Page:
Perfectly good differentiating words become buzzwords.
Price-based competition and recessions drive us to find marketing and sales approaches that we wouldn't touch in better times. One of those is value-based. In value basing, you organize your offer into chunks from which bundles can be built for a customer's willingness to pay. You don't discount, instead you align value with price on the fly. One of the many things you have to do to do value-based is to classify features by the value they provide. A feature can be a point of difference, a point of contention, or a point of parity. This classification would show up on our current long tail model.
For more info on value based see Anderson's Value Merchant and Weiss' Value-base Fees.
Points of contention force a decision as to whether we will bother with pushing it back into the point of difference status, or let it fall into the points of parity.
By the way, sales hates retention, value-basing, and other tactics beyond demanding sales-marketing alignment. Sales is Markovian; Marketing is Bayesian. Yeah, they'll align in the limiting case. Just warning you if you want to adopt these strategies.
Remember the ratio driving the axis of symmetry? The underlying content framework did that. There are many content frameworks out among the functional units creating content. Five is a low number.
So here is just one example of a content framework. Once the content for those blue boxes is written and published, each of those boxes will accumulate a fequency.
Once you have the frequencies, you can order them and connect them into long tails. Here the different long tails are associated with different user roles.
Above, another view of content frequencies by role.
Now we can do the the same thing with functionality.
Use builds the frequencies that comprise a long tail. Notice that we have omitted out content frequencies. We will add them now.
You can use your content framework to plan the number of content units, but the frequencies should be taken from real data. Your functionality frequencies can be captured on the same server and server logs as your content frequencies. When functionality frequencies change, content frequencies will change.
Now, I'll revisit enactment chains.
Here we put documents and their links, an enactment chain on a long tail.
Here we added functionality to the enactment chain.
Now we put the stakeholder's long tails on a radar diagram, and then stand the long tails up in a 3-D view.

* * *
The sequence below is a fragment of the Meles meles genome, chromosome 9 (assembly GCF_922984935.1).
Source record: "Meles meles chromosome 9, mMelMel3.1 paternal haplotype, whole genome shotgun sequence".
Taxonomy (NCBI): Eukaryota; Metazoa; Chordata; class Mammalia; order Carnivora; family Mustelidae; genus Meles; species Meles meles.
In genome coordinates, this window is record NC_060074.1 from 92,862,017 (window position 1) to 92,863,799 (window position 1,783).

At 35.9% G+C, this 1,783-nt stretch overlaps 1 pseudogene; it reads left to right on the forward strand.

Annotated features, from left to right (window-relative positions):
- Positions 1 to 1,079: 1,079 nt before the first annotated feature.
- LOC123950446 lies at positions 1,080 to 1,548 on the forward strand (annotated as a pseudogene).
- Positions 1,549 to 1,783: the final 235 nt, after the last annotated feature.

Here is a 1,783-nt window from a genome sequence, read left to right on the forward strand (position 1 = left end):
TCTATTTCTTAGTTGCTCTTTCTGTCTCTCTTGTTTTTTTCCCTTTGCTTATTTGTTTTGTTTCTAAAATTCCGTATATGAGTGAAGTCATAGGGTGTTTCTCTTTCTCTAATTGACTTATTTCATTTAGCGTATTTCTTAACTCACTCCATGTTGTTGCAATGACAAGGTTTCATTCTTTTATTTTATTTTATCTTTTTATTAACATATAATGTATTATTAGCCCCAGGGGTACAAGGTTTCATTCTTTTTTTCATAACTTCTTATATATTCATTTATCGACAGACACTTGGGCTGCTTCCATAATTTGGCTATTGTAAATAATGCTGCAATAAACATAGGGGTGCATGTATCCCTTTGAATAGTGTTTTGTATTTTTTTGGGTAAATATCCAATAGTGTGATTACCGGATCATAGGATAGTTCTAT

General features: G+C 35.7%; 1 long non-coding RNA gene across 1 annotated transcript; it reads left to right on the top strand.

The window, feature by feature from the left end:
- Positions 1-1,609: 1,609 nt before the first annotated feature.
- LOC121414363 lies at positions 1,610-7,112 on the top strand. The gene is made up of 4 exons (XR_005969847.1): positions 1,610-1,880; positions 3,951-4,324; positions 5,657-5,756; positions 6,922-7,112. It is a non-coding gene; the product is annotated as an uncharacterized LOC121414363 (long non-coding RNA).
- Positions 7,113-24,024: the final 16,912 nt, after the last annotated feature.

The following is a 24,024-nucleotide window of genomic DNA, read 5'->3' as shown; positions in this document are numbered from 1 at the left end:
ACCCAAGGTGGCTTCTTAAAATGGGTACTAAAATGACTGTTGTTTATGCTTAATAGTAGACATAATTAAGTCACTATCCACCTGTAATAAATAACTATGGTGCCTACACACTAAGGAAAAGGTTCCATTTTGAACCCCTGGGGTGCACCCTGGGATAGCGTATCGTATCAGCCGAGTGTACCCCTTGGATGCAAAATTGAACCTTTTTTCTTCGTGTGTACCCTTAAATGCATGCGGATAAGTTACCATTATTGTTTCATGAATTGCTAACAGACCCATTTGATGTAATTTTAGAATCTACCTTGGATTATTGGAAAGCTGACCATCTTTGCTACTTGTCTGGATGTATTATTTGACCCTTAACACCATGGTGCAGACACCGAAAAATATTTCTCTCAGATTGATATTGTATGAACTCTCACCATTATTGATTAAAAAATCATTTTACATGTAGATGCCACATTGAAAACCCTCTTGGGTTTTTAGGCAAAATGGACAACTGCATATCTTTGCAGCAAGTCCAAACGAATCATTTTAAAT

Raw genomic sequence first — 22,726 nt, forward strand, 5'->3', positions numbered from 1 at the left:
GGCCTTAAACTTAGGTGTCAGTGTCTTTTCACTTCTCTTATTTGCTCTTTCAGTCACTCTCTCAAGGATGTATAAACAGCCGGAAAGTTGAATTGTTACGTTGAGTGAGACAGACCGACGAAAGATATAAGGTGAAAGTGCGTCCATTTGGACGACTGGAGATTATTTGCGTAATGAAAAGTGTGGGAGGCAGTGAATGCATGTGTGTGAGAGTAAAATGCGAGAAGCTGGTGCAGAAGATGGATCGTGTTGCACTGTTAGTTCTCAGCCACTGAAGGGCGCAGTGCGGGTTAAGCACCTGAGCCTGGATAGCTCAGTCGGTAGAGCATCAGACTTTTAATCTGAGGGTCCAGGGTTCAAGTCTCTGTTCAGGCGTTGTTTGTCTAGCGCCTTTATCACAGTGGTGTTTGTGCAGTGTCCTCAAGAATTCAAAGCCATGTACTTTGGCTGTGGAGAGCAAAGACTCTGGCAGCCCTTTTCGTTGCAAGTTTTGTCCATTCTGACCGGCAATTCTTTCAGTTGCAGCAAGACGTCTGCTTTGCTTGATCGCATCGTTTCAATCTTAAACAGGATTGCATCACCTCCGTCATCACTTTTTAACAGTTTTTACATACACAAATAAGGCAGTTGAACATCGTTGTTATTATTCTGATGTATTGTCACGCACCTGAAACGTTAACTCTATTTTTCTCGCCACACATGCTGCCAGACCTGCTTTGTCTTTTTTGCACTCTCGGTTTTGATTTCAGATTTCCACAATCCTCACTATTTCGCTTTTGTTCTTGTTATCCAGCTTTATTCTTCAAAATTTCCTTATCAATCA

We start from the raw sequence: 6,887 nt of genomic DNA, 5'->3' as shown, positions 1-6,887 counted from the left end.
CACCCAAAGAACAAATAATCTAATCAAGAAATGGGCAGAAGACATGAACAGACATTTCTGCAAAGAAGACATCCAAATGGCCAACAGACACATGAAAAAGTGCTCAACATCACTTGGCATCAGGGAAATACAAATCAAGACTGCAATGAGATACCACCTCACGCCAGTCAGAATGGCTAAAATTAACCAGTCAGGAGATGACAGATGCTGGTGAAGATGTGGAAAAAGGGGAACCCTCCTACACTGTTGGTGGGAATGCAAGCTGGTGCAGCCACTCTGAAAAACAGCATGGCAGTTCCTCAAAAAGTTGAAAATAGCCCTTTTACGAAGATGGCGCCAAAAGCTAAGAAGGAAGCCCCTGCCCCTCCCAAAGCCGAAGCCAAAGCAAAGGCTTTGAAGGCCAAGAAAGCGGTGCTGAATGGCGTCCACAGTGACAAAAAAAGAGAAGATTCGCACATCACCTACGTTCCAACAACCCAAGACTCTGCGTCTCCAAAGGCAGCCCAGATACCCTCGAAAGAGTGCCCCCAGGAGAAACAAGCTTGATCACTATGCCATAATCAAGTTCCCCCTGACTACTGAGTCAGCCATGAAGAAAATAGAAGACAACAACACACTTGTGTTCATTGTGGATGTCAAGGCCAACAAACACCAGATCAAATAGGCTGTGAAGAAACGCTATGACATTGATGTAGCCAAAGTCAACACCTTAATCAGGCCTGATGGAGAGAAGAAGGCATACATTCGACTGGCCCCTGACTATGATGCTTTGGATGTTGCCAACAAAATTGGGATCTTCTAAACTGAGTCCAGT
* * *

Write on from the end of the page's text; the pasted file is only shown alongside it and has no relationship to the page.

Generalizing an earlier view of an enactment chains on a two-tailed long tail consisting of content and functionality we can focus on the similarities and arrive at a click chain. Seeing the world as a chain of clicks lets us escape the organizational structures that have forced the product manager and product marketing manager into separate spheres. We will still stand on the objective-emotional divide, but we are more alike than we want to admit.
We could just replace all those enactments with nodes and links. We could apply network theory. We could look for the probabilities of the state transitions associated with the links between states. We could call it a Markov chain. Then, we could look for an underlying grammar.
In this figure we show just one set of probabilities for one Markovian state transition. We expressed those probabilities as a factor analysis. Not all of the probabilities are expressed. I'm not sure a factor analysis would notice missing factors. Factors that account for that last 15 percent of the variance tend to be infinite and expensive to find. The two state transitions from the node with the associated probabilities branch to different long tails.
The Markovian state transitions tie into something called Poisson games. See So You Don't Have a Market? Great!
This next figure shows how given a topo map of a functional culture, say accounting, you can lay out a product roadmap, and translate that roadmap into a long tail.
The thick black line is the roadmap. The map of the functional culture shows the differences of meaning one encounters in becoming a member of a functional culture. Like a topo map, experts would have a higher elevation, or be a subset within a subset within a subset. Each subset would translate into a population. The roadmap describes which populations are served and which meanings are ascribed to by the application and its subsequent touchpoint collection. The frequencies would be expected, and later the actuals. The frequencies could then be classified and ordered.
Functional cultures is a topic we discussed on the Anthropology of Product Management, #aopm, tweet chat that we no longer hold. Search the Product Strategist blog for more info on functional cultures.
I'm not an SEO expert, so if I misspoke let me know. I hope you found a surprise or two in this post. I want to hear from you. Comment! Thanks.